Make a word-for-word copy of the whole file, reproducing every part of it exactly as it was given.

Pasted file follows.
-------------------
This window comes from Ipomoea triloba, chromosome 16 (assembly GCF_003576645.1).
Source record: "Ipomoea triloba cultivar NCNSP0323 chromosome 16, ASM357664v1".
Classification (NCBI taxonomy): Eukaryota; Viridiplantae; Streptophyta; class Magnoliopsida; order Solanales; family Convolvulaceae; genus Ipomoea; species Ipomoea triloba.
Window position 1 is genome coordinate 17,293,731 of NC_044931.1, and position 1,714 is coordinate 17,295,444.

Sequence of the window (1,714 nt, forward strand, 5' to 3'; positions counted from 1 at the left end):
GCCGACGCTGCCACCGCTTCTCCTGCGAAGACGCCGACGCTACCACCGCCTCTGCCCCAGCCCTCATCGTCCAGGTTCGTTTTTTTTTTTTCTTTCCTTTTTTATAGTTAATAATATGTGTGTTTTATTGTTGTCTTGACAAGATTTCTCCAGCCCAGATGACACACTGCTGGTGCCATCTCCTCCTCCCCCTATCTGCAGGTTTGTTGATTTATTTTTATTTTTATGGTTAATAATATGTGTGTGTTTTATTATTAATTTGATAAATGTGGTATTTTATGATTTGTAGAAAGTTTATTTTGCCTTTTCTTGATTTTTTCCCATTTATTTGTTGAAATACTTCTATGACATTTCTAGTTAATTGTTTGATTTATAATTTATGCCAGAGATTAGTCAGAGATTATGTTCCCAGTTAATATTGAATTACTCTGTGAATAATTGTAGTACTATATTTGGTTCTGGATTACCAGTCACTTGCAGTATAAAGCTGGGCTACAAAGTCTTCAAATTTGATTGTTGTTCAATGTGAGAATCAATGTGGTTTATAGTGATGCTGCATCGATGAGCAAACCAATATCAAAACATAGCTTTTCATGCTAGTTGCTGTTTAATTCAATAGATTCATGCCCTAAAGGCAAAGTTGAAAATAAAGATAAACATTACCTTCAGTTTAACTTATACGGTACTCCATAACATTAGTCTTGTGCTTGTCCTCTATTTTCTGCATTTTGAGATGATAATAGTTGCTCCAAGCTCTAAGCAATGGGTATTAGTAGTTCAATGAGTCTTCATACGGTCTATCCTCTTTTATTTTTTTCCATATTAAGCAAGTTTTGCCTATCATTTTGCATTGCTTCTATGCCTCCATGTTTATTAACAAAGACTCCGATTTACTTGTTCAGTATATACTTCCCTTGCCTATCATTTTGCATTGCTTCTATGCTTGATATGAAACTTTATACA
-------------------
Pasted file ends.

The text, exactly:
This window comes from Ipomoea triloba, chromosome 16 (assembly GCF_003576645.1).
Source record: "Ipomoea triloba cultivar NCNSP0323 chromosome 16, ASM357664v1".
Classification (NCBI taxonomy): Eukaryota; Viridiplantae; Streptophyta; class Magnoliopsida; order Solanales; family Convolvulaceae; genus Ipomoea; species Ipomoea triloba.
Window position 1 is genome coordinate 17,293,731 of NC_044931.1, and position 1,714 is coordinate 17,295,444.

Sequence of the window (1,714 nt, forward strand, 5' to 3'; positions counted from 1 at the left end):
GCCGACGCTGCCACCGCTTCTCCTGCGAAGACGCCGACGCTACCACCGCCTCTGCCCCAGCCCTCATCGTCCAGGTTCGTTTTTTTTTTTTCTTTCCTTTTTTATAGTTAATAATATGTGTGTTTTATTGTTGTCTTGACAAGATTTCTCCAGCCCAGATGACACACTGCTGGTGCCATCTCCTCCTCCCCCTATCTGCAGGTTTGTTGATTTATTTTTATTTTTATGGTTAATAATATGTGTGTGTTTTATTATTAATTTGATAAATGTGGTATTTTATGATTTGTAGAAAGTTTATTTTGCCTTTTCTTGATTTTTTCCCATTTATTTGTTGAAATACTTCTATGACATTTCTAGTTAATTGTTTGATTTATAATTTATGCCAGAGATTAGTCAGAGATTATGTTCCCAGTTAATATTGAATTACTCTGTGAATAATTGTAGTACTATATTTGGTTCTGGATTACCAGTCACTTGCAGTATAAAGCTGGGCTACAAAGTCTTCAAATTTGATTGTTGTTCAATGTGAGAATCAATGTGGTTTATAGTGATGCTGCATCGATGAGCAAACCAATATCAAAACATAGCTTTTCATGCTAGTTGCTGTTTAATTCAATAGATTCATGCCCTAAAGGCAAAGTTGAAAATAAAGATAAACATTACCTTCAGTTTAACTTATACGGTACTCCATAACATTAGTCTTGTGCTTGTCCTCTATTTTCTGCATTTTGAGATGATAATAGTTGCTCCAAGCTCTAAGCAATGGGTATTAGTAGTTCAATGAGTCTTCATACGGTCTATCCTCTTTTATTTTTTTCCATATTAAGCAAGTTTTGCCTATCATTTTGCATTGCTTCTATGCCTCCATGTTTATTAACAAAGACTCCGATTTACTTGTTCAGTATATACTTCCCTTGCCTATCATTTTGCATTGCTTCTATGCTTGATATGAAACTTTATACA